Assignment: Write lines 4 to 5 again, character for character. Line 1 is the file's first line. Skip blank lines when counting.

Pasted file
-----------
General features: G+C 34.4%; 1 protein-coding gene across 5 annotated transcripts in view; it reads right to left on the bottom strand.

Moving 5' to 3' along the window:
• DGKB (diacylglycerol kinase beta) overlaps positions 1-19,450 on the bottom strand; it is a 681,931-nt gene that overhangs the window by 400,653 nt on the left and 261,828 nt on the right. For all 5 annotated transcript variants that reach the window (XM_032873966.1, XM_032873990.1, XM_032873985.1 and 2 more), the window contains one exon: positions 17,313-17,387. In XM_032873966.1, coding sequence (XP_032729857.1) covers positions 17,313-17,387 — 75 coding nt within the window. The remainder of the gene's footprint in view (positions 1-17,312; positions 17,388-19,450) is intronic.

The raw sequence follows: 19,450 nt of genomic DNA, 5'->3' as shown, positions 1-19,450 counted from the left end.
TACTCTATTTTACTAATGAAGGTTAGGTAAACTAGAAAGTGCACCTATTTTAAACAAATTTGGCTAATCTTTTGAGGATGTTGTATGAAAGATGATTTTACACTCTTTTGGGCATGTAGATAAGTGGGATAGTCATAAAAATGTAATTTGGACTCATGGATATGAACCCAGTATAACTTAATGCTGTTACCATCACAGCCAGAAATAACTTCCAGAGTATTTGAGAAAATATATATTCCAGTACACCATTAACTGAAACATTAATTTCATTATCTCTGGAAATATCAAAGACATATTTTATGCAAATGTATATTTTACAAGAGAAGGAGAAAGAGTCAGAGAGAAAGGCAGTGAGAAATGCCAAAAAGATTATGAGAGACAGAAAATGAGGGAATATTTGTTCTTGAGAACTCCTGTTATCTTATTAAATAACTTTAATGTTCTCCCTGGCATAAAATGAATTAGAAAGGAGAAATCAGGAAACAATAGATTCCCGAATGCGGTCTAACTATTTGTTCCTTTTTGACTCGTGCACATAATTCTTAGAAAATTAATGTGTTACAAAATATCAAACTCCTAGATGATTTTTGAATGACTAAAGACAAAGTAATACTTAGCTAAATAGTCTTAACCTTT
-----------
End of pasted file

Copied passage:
The raw sequence follows: 19,450 nt of genomic DNA, 5'->3' as shown, positions 1-19,450 counted from the left end.
TACTCTATTTTACTAATGAAGGTTAGGTAAACTAGAAAGTGCACCTATTTTAAACAAATTTGGCTAATCTTTTGAGGATGTTGTATGAAAGATGATTTTACACTCTTTTGGGCATGTAGATAAGTGGGATAGTCATAAAAATGTAATTTGGACTCATGGATATGAACCCAGTATAACTTAATGCTGTTACCATCACAGCCAGAAATAACTTCCAGAGTATTTGAGAAAATATATATTCCAGTACACCATTAACTGAAACATTAATTTCATTATCTCTGGAAATATCAAAGACATATTTTATGCAAATGTATATTTTACAAGAGAAGGAGAAAGAGTCAGAGAGAAAGGCAGTGAGAAATGCCAAAAAGATTATGAGAGACAGAAAATGAGGGAATATTTGTTCTTGAGAACTCCTGTTATCTTATTAAATAACTTTAATGTTCTCCCTGGCATAAAATGAATTAGAAAGGAGAAATCAGGAAACAATAGATTCCCGAATGCGGTCTAACTATTTGTTCCTTTTTGACTCGTGCACATAATTCTTAGAAAATTAATGTGTTACAAAATATCAAACTCCTAGATGATTTTTGAATGACTAAAGACAAAGTAATACTTAGCTAAATAGTCTTAACCTTT